U.S. weekly jobless filings fall; producer prices rebound strongly

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New applications for U.S. jobless benefits unexpectedly fell last week while producer prices rebounded strongly in April, pointing to a tightening labor market and rising inflation that could spur the Federal Reserve to raise interest rates in June.
Labor market strength was also underscored by a sharp drop in the number of Americans on unemployment rolls to a 28-1/2-year low in the final week of April.
“The best labor market in nearly thirty years should tell Fed officials that additional monetary stimulus is not required. We expect them to put another rate hike notch on their belts at the upcoming June meeting,” said Chris Rupkey, chief economist at MUFG Union Bank in New York.
Initial claims for state unemployment benefits fell 2,000 to a seasonally adjusted 236,000 for the week ended May 6, the Labor Department said on Thursday. Economists had forecast first-time applications for jobless benefits rising to 245,000.
Claims have now been below 300,000, a threshold associated with a healthy labor market, for 114 straight weeks. That is the longest such stretch since 1970, when the labor market was smaller. The labor market is close to full employment, with the unemployment rate at a near 10-year low of 4.4 percent.
The number of people still receiving benefits after an initial week of aid tumbled 61,000 to 1.92 million in the week ended April 29, the lowest level since November 1988.
Labor market momentum, also marked by a sharp rebound in job growth in April, has left financial markets anticipating further monetary policy tightening from the Fed’s June 13-14 policy meeting.
The U.S. central bank increased its benchmark overnight interest rate by 25 basis points in March and has forecast two more rate hikes this year. The economy created 211,000 job in April after adding only 79,000 positions in March.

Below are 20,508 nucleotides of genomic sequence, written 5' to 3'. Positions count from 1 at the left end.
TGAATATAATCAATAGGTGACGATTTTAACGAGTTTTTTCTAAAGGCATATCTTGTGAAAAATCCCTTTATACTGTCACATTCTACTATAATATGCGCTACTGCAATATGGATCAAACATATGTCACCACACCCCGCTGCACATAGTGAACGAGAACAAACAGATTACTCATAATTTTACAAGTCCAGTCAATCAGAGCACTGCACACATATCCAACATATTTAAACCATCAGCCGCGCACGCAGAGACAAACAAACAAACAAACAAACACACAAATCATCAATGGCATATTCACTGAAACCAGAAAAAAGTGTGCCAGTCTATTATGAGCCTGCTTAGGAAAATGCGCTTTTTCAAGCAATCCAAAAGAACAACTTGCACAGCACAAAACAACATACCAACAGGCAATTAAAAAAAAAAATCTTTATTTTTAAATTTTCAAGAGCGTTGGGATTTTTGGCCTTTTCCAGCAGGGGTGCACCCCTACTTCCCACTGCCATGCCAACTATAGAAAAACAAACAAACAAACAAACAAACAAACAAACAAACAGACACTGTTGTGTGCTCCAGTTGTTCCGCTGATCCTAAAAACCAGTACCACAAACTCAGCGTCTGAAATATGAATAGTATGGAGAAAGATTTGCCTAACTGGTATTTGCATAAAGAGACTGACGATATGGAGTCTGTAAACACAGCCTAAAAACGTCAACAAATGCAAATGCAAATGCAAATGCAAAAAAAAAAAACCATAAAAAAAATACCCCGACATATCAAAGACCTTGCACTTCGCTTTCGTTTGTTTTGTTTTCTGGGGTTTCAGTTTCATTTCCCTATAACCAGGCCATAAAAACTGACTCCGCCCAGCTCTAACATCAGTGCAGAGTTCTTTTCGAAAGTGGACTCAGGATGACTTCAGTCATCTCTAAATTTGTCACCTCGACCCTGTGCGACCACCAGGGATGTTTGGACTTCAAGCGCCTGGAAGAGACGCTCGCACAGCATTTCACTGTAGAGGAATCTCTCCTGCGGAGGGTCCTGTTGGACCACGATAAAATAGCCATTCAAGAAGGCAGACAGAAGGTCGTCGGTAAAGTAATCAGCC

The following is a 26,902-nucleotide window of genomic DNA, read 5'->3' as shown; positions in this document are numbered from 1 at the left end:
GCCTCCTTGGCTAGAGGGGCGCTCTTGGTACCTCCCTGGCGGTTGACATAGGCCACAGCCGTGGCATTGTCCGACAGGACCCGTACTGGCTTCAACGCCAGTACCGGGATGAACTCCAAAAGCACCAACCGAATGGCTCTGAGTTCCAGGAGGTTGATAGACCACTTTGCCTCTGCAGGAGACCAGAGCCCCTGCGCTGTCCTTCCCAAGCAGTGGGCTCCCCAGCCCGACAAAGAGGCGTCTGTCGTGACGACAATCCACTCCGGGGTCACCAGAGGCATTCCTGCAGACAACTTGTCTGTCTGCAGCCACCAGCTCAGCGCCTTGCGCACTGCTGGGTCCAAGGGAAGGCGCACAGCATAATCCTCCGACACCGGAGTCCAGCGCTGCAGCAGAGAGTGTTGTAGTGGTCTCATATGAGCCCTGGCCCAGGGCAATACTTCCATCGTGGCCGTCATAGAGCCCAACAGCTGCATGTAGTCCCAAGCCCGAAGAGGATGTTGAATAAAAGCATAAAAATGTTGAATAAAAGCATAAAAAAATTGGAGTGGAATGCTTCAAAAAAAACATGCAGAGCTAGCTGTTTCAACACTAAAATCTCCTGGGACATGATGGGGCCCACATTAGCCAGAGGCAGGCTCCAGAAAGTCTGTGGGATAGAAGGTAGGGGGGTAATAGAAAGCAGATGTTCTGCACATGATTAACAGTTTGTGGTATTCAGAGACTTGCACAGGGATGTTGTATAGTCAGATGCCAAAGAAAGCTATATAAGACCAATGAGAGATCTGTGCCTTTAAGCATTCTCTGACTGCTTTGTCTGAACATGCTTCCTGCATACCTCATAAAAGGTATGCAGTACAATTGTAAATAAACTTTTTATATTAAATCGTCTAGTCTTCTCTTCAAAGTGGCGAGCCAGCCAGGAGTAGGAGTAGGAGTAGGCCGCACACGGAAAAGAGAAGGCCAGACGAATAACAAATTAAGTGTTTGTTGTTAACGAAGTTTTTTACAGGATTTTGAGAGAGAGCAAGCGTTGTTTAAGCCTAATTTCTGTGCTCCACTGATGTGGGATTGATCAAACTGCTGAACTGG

In a second report on Thursday, the Labor Department said its producer price index for final demand increased 0.5 percent last month after slipping 0.1 percent in March.
The PPI increased 2.5 percent in the 12 months through April, the biggest gain since February 2012, after advancing 2.3 percent in March. Economists had forecast the PPI rising 0.2 percent and gaining 2.2 percent from a year ago.
Prices for U.S. Treasuries fell on the claims and inflation data, while the dollar rose against a basket of currencies. U.S. stock index futures were marginally lower.
Producer prices are firming as the drag from a strong dollar and lower oil prices fades.
Prices for final demand services rose 0.4 percent in April, accounting for almost two-thirds of the increase in the PPI last month. They had dipped 0.1 percent in March.
The rise in the cost of services last month was driven by a 6.6 percent surge in prices for securities brokerage, dealing, investment advice and related services.
Prices for goods increased 0.5 percent after dipping 0.1 percent in March. Energy prices rose 0.8 percent, with the cost of gasoline jumping 3.9 percent. Energy prices declined 2.9 percent in March.
Food prices increased 0.9 percent after a similar increase in March. A key gauge of underlying producer price pressures that excludes food, energy and trade services surged a record 0.7 percent in April. The so-called core PPI edged up 0.1 percent in March.
The core PPI increased a record 2.1 percent in the 12 months through April, after advancing 1.7 percent in March.
The cost of healthcare services were unchanged after nudging up 0.1 percent in March.
Inpatient healthcare services prices fell 0.2 percent last month, reversing March’s gain. Outpatient care costs increased 0.6 percent, while physician care edged up 0.1 percent.
Those healthcare costs feed into the Fed’s preferred inflation measure, the core personal consumption expenditures price index.

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